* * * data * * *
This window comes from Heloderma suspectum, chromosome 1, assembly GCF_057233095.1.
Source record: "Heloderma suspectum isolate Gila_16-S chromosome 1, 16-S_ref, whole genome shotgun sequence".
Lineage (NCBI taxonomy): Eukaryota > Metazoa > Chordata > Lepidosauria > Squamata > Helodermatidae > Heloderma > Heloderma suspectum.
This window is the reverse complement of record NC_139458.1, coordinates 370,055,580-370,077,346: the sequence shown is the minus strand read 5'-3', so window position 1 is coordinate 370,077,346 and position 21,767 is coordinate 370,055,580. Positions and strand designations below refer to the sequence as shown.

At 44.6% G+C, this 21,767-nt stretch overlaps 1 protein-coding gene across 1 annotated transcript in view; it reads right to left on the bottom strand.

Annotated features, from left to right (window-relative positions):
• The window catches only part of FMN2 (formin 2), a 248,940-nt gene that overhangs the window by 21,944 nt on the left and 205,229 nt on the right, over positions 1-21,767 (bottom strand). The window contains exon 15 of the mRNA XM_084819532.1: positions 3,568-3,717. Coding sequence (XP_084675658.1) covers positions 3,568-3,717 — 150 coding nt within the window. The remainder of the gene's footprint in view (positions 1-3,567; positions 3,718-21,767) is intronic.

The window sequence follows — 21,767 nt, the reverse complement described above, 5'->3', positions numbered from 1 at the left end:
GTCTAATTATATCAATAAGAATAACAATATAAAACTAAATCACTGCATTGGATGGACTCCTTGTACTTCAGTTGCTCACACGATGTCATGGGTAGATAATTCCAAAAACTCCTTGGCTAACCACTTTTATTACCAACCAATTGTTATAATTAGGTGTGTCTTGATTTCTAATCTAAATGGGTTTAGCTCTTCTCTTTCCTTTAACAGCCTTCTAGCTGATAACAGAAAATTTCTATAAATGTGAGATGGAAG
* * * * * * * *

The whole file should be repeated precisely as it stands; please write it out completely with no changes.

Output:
This window comes from Heloderma suspectum, chromosome 1, assembly GCF_057233095.1.
Source record: "Heloderma suspectum isolate Gila_16-S chromosome 1, 16-S_ref, whole genome shotgun sequence".
Lineage (NCBI taxonomy): Eukaryota > Metazoa > Chordata > Lepidosauria > Squamata > Helodermatidae > Heloderma > Heloderma suspectum.
This window is the reverse complement of record NC_139458.1, coordinates 370,055,580-370,077,346: the sequence shown is the minus strand read 5'-3', so window position 1 is coordinate 370,077,346 and position 21,767 is coordinate 370,055,580. Positions and strand designations below refer to the sequence as shown.

At 44.6% G+C, this 21,767-nt stretch overlaps 1 protein-coding gene across 1 annotated transcript in view; it reads right to left on the bottom strand.

Annotated features, from left to right (window-relative positions):
• The window catches only part of FMN2 (formin 2), a 248,940-nt gene that overhangs the window by 21,944 nt on the left and 205,229 nt on the right, over positions 1-21,767 (bottom strand). The window contains exon 15 of the mRNA XM_084819532.1: positions 3,568-3,717. Coding sequence (XP_084675658.1) covers positions 3,568-3,717 — 150 coding nt within the window. The remainder of the gene's footprint in view (positions 1-3,567; positions 3,718-21,767) is intronic.

The window sequence follows — 21,767 nt, the reverse complement described above, 5'->3', positions numbered from 1 at the left end:
GTCTAATTATATCAATAAGAATAACAATATAAAACTAAATCACTGCATTGGATGGACTCCTTGTACTTCAGTTGCTCACACGATGTCATGGGTAGATAATTCCAAAAACTCCTTGGCTAACCACTTTTATTACCAACCAATTGTTATAATTAGGTGTGTCTTGATTTCTAATCTAAATGGGTTTAGCTCTTCTCTTTCCTTTAACAGCCTTCTAGCTGATAACAGAAAATTTCTATAAATGTGAGATGGAAG